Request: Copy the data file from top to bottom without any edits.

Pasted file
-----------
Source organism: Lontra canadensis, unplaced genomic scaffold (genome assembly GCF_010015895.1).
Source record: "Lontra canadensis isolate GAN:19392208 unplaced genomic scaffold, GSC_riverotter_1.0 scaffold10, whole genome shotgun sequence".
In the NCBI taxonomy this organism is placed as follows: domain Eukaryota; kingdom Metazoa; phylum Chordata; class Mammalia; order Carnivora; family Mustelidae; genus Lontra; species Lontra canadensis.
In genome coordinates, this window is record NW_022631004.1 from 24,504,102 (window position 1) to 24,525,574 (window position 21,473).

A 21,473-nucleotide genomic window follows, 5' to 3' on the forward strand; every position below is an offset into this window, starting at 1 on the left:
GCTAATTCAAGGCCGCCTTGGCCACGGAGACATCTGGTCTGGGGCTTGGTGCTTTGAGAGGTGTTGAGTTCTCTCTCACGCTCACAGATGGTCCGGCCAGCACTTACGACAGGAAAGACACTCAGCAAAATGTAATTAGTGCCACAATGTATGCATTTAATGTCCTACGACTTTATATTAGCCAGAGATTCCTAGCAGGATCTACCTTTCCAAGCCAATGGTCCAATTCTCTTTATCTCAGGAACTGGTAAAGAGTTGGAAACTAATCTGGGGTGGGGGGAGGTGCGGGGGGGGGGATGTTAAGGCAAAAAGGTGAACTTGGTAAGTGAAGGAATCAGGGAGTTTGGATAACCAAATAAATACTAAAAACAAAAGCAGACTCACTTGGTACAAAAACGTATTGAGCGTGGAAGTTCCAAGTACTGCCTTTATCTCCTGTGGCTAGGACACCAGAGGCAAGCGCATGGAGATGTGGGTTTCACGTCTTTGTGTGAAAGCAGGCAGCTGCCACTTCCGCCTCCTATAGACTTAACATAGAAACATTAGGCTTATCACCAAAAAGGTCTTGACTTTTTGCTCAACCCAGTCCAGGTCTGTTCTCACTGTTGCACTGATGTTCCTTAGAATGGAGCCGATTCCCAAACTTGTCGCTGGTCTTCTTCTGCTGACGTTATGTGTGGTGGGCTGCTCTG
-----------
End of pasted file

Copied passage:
Source organism: Lontra canadensis, unplaced genomic scaffold (genome assembly GCF_010015895.1).
Source record: "Lontra canadensis isolate GAN:19392208 unplaced genomic scaffold, GSC_riverotter_1.0 scaffold10, whole genome shotgun sequence".
In the NCBI taxonomy this organism is placed as follows: domain Eukaryota; kingdom Metazoa; phylum Chordata; class Mammalia; order Carnivora; family Mustelidae; genus Lontra; species Lontra canadensis.
In genome coordinates, this window is record NW_022631004.1 from 24,504,102 (window position 1) to 24,525,574 (window position 21,473).

A 21,473-nucleotide genomic window follows, 5' to 3' on the forward strand; every position below is an offset into this window, starting at 1 on the left:
GCTAATTCAAGGCCGCCTTGGCCACGGAGACATCTGGTCTGGGGCTTGGTGCTTTGAGAGGTGTTGAGTTCTCTCTCACGCTCACAGATGGTCCGGCCAGCACTTACGACAGGAAAGACACTCAGCAAAATGTAATTAGTGCCACAATGTATGCATTTAATGTCCTACGACTTTATATTAGCCAGAGATTCCTAGCAGGATCTACCTTTCCAAGCCAATGGTCCAATTCTCTTTATCTCAGGAACTGGTAAAGAGTTGGAAACTAATCTGGGGTGGGGGGAGGTGCGGGGGGGGGGATGTTAAGGCAAAAAGGTGAACTTGGTAAGTGAAGGAATCAGGGAGTTTGGATAACCAAATAAATACTAAAAACAAAAGCAGACTCACTTGGTACAAAAACGTATTGAGCGTGGAAGTTCCAAGTACTGCCTTTATCTCCTGTGGCTAGGACACCAGAGGCAAGCGCATGGAGATGTGGGTTTCACGTCTTTGTGTGAAAGCAGGCAGCTGCCACTTCCGCCTCCTATAGACTTAACATAGAAACATTAGGCTTATCACCAAAAAGGTCTTGACTTTTTGCTCAACCCAGTCCAGGTCTGTTCTCACTGTTGCACTGATGTTCCTTAGAATGGAGCCGATTCCCAAACTTGTCGCTGGTCTTCTTCTGCTGACGTTATGTGTGGTGGGCTGCTCTG